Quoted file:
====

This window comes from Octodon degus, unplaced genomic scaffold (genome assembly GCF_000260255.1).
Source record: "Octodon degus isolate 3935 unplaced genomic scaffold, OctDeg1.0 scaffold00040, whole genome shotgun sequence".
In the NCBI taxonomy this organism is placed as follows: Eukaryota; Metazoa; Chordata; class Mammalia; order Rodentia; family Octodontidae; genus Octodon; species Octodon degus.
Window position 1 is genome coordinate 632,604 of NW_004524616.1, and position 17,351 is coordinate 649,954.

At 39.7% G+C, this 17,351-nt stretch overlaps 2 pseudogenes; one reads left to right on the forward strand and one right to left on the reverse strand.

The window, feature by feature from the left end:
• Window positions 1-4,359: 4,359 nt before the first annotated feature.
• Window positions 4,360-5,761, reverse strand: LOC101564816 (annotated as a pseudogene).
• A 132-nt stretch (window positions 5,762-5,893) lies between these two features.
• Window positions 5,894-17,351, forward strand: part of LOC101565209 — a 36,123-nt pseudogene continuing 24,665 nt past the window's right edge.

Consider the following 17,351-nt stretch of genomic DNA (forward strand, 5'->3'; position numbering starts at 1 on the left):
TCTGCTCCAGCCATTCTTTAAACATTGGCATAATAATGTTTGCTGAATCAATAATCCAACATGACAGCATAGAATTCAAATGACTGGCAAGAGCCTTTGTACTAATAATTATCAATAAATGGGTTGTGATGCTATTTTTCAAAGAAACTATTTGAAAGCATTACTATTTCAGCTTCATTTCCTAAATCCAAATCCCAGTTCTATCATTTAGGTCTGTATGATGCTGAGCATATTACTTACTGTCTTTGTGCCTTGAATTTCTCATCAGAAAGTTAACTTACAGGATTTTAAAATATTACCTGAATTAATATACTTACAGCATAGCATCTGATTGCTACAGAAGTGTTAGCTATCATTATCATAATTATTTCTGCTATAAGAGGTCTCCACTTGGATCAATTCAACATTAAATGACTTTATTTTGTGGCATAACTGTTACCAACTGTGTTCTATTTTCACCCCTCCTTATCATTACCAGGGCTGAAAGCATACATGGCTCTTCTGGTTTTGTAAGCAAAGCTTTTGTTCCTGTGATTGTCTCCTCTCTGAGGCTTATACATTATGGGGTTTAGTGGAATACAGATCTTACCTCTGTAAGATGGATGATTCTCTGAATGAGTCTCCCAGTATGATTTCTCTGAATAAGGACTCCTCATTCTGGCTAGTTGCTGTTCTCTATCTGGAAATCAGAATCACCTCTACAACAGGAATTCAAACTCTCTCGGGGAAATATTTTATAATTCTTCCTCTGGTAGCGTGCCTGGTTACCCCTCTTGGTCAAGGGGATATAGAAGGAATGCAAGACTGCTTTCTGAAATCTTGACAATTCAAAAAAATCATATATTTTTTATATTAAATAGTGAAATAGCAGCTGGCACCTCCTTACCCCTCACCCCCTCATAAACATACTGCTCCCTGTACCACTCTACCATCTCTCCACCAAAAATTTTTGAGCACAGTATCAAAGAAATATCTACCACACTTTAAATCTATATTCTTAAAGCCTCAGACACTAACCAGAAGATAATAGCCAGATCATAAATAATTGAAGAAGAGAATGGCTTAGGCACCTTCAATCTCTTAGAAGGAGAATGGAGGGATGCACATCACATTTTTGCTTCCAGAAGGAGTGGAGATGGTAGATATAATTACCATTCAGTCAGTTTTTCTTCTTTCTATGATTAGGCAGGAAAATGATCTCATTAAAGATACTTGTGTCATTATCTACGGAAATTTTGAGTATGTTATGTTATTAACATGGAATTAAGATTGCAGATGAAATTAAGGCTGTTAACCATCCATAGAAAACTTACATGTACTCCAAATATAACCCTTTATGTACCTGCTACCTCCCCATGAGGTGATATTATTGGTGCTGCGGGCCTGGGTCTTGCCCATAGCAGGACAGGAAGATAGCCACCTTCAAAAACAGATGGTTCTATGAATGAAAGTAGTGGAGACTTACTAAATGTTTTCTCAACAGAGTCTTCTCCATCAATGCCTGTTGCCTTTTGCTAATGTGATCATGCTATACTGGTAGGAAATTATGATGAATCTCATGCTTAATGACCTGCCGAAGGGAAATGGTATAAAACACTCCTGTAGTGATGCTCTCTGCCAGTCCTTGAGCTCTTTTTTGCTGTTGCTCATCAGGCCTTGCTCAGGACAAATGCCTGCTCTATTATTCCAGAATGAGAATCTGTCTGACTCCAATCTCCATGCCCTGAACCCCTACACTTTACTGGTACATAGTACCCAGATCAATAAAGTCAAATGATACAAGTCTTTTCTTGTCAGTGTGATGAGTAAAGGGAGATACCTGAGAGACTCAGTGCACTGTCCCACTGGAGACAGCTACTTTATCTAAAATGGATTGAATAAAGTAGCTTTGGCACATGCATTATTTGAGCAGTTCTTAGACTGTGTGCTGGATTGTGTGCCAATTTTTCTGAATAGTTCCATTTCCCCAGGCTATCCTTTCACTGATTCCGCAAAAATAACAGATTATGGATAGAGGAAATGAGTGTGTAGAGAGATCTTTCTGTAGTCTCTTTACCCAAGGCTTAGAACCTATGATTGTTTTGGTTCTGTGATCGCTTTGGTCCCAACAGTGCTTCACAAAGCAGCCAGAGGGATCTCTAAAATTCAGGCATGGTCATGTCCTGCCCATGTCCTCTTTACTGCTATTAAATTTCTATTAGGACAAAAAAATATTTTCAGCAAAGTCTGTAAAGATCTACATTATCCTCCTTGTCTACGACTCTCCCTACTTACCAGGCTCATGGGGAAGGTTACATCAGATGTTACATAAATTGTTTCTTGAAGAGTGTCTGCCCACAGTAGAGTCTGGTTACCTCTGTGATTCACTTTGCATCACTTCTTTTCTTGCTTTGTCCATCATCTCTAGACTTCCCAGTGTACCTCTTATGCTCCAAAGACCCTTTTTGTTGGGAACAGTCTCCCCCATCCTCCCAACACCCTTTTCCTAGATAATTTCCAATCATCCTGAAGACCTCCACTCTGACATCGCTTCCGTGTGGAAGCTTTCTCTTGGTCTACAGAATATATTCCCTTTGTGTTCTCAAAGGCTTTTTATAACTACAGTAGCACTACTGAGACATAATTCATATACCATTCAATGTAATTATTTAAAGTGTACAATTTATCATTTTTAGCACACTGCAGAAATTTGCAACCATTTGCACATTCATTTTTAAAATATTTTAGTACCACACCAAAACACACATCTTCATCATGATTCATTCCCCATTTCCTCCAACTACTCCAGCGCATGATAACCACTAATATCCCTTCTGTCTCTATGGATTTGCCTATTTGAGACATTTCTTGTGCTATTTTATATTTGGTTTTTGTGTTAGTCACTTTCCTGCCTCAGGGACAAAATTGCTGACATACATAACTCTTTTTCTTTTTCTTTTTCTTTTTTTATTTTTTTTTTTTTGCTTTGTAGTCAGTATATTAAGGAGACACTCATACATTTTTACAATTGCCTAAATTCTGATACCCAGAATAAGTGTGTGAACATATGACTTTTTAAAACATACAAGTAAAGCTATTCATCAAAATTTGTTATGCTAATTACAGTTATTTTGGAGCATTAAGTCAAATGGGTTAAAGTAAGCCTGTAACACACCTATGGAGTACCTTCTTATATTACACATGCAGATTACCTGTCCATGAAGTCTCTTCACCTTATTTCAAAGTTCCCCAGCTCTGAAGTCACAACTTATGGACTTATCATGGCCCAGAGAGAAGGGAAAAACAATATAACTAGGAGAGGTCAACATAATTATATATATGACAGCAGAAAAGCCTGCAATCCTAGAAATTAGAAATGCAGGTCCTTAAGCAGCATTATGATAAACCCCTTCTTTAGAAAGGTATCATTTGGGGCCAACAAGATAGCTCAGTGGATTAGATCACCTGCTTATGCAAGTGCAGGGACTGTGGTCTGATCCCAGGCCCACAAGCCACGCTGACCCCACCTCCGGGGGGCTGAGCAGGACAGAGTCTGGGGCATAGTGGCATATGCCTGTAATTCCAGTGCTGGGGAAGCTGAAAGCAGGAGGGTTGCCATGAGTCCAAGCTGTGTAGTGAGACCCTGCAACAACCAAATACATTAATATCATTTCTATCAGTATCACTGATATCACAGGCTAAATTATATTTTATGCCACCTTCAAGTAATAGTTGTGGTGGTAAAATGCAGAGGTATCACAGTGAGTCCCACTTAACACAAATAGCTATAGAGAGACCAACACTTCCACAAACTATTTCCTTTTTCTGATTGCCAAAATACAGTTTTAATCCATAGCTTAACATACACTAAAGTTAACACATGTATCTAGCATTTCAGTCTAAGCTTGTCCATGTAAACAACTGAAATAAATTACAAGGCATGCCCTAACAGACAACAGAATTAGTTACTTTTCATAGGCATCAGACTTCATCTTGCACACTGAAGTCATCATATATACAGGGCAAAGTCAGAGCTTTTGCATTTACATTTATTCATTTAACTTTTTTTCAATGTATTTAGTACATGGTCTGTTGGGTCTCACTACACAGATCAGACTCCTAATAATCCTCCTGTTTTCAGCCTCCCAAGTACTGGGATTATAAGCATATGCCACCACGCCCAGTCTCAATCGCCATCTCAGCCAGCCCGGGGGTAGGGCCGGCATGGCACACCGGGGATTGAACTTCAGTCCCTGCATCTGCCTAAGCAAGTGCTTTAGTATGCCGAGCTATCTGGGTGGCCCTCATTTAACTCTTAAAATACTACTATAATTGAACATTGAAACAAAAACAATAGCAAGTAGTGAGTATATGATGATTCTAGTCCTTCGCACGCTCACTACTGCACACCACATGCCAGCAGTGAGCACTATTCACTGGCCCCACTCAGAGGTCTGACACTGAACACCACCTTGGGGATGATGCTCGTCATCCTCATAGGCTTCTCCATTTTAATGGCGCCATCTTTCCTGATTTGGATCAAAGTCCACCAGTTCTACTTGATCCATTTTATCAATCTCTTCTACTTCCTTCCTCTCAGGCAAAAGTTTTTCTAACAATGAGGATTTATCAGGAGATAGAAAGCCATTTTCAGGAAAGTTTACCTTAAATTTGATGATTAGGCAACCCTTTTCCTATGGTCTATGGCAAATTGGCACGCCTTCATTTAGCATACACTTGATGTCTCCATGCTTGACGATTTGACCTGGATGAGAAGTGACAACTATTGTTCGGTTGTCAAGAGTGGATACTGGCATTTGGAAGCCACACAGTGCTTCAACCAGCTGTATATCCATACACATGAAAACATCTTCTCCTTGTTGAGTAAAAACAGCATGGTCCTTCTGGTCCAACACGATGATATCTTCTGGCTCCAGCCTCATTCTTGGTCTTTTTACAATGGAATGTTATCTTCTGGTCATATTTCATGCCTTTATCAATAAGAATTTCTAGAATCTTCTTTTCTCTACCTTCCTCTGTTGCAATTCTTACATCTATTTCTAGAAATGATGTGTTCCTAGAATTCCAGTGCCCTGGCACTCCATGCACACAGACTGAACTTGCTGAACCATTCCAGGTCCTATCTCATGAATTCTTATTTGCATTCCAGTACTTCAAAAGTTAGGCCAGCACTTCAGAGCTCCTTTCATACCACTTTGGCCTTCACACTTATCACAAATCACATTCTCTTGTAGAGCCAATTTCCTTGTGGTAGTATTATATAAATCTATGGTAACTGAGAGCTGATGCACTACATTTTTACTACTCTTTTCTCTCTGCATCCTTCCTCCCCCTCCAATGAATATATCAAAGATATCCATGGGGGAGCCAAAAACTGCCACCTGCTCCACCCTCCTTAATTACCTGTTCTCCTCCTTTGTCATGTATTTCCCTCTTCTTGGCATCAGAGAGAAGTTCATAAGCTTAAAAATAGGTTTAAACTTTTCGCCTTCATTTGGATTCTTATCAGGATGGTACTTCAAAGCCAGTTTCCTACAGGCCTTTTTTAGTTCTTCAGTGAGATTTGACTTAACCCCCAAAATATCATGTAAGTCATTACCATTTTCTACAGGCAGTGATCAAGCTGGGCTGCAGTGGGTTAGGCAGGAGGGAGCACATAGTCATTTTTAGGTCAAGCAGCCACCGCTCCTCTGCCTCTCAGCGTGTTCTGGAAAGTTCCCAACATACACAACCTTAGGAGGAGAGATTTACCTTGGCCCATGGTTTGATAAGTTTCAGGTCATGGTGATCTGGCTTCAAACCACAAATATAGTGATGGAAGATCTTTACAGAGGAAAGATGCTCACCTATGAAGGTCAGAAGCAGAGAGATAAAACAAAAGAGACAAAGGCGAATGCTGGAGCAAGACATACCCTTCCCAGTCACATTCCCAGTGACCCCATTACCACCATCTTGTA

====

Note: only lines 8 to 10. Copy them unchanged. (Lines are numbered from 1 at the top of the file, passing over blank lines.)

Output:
• Window positions 4,360-5,761, reverse strand: LOC101564816 (annotated as a pseudogene).
• A 132-nt stretch (window positions 5,762-5,893) lies between these two features.
• Window positions 5,894-17,351, forward strand: part of LOC101565209 — a 36,123-nt pseudogene continuing 24,665 nt past the window's right edge.